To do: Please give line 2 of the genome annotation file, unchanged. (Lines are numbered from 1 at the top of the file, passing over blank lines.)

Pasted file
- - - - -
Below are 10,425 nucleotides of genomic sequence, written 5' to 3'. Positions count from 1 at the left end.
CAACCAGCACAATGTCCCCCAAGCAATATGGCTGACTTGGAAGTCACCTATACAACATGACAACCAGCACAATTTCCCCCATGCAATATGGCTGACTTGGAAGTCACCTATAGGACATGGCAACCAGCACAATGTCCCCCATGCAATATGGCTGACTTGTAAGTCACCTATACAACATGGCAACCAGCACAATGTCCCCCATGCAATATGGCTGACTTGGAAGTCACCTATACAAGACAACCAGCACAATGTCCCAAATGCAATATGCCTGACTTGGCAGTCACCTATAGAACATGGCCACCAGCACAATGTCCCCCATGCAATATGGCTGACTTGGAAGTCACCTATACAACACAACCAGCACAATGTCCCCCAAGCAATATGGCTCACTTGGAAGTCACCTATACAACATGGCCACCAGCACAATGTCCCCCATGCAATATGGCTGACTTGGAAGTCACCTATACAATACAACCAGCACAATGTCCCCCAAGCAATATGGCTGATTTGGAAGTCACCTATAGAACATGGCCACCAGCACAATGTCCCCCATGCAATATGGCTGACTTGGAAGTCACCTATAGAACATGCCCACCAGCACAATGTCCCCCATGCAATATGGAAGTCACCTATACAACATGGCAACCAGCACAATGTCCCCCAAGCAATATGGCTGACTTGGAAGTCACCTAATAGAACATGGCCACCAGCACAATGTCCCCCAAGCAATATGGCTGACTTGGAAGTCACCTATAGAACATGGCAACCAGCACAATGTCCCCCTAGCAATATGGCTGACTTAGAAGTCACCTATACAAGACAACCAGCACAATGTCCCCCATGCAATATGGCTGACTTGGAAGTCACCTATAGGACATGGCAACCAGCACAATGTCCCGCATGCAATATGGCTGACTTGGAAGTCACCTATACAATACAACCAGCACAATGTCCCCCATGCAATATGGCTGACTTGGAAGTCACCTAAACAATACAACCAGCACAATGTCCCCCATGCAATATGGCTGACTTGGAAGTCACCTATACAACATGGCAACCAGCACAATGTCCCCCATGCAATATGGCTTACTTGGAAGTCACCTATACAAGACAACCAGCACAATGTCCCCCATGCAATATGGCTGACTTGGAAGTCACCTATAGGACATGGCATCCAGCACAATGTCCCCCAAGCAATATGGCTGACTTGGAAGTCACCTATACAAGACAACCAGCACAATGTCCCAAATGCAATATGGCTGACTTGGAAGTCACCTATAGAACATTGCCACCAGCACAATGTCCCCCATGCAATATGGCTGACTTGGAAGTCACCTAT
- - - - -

CAACCAGCACAATGTCCCCCAAGCAATATGGCTGACTTGGAAGTCACCTATACAACATGACAACCAGCACAATTTCCCCCATGCAATATGGCTGACTTGGAAGTCACCTATAGGACATGGCAACCAGCACAATGTCCCCCATGCAATATGGCTGACTTGTAAGTCACCTATACAACATGGCAACCAGCACAATGTCCCCCATGCAATATGGCTGACTTGGAAGTCACCTATACAAGACAACCAGCACAATGTCCCAAATGCAATATGCCTGACTTGGCAGTCACCTATAGAACATGGCCACCAGCACAATGTCCCCCATGCAATATGGCTGACTTGGAAGTCACCTATACAACACAACCAGCACAATGTCCCCCAAGCAATATGGCTCACTTGGAAGTCACCTATACAACATGGCCACCAGCACAATGTCCCCCATGCAATATGGCTGACTTGGAAGTCACCTATACAATACAACCAGCACAATGTCCCCCAAGCAATATGGCTGATTTGGAAGTCACCTATAGAACATGGCCACCAGCACAATGTCCCCCATGCAATATGGCTGACTTGGAAGTCACCTATAGAACATGCCCACCAGCACAATGTCCCCCATGCAATATGGAAGTCACCTATACAACATGGCAACCAGCACAATGTCCCCCAAGCAATATGGCTGACTTGGAAGTCACCTAATAGAACATGGCCACCAGCACAATGTCCCCCAAGCAATATGGCTGACTTGGAAGTCACCTATAGAACATGGCAACCAGCACAATGTCCCCCTAGCAATATGGCTGACTTAGAAGTCACCTATACAAGACAACCAGCACAATGTCCCCCATGCAATATGGCTGACTTGGAAGTCACCTATAGGACATGGCAACCAGCACAATGTCCCGCATGCAATATGGCTGACTTGGAAGTCACCTATACAATACAACCAGCACAATGTCCCCCATGCAATATGGCTGACTTGGAAGTCACCTAAACAATACAACCAGCACAATGTCCCCCATGCAATATGGCTGACTTGGAAGTCACCTATACAACATGGCAACCAGCACAATGTCCCCCATGCAATATGGCTTACTTGGAAGTCACCTATACAAGACAACCAGCACAATGTCCCCCATGCAATATGGCTGACTTGGAAGTCACCTATAGGACATGGCATCCAGCACAATGTCCCCCAAGCAATATGGCTGACTTGGAAGTCACCTATACAAGACAACCAGCACAATGTCCCAAATGCAATATGGCTGACTTGGAAGTCACCTATAGAACATTGCCACCAGCACAATGTCCCCCATGCAATATGGCTGACTTGGAAGTCACCTAT